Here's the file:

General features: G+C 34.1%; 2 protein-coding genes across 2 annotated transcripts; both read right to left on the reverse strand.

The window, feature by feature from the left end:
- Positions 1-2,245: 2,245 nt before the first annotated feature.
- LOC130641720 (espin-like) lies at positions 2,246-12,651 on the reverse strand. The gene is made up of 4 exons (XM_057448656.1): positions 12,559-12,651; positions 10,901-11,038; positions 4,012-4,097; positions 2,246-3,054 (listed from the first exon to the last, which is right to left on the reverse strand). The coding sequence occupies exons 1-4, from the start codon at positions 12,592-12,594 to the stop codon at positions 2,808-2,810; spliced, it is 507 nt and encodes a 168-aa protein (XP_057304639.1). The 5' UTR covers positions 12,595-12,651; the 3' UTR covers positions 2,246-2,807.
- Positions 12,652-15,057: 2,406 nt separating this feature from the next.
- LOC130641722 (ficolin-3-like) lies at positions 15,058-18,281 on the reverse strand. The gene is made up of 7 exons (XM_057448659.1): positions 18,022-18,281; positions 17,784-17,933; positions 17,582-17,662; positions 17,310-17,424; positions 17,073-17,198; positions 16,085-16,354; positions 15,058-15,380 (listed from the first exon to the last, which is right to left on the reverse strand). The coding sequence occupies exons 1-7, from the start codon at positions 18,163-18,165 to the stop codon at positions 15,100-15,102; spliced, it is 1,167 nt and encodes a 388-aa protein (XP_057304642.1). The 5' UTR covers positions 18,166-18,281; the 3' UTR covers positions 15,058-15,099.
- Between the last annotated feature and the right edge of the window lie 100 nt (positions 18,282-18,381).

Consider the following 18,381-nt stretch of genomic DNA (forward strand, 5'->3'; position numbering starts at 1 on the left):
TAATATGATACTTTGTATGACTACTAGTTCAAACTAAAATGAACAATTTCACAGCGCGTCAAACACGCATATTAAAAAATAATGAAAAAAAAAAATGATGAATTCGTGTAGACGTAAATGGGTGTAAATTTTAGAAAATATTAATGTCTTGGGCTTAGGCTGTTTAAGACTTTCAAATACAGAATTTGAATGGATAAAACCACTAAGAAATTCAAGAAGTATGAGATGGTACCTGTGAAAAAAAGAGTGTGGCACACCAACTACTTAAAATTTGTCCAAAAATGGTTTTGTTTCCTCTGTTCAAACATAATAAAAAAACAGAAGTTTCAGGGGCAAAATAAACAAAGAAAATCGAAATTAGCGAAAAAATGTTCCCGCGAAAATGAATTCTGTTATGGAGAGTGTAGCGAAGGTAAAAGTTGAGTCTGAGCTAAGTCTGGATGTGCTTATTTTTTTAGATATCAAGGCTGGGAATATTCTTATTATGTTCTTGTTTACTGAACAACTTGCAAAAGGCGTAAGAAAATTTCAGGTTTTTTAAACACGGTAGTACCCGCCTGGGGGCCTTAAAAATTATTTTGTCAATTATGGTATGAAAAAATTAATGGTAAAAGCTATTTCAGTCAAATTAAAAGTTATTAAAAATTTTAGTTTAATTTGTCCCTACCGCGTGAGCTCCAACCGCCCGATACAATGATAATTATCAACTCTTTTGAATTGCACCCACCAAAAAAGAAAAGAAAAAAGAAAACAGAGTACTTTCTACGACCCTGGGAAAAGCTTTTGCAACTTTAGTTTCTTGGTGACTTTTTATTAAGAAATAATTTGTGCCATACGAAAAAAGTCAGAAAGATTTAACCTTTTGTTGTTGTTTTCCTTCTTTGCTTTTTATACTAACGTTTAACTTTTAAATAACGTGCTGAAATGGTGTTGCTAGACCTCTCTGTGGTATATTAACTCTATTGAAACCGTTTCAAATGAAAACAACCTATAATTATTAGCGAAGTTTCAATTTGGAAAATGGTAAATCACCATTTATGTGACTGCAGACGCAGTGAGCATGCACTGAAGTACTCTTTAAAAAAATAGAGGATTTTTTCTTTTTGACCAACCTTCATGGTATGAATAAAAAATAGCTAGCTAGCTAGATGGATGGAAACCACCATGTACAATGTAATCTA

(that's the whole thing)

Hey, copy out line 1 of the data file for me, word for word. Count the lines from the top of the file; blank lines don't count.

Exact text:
General features: G+C 34.1%; 2 protein-coding genes across 2 annotated transcripts; both read right to left on the reverse strand.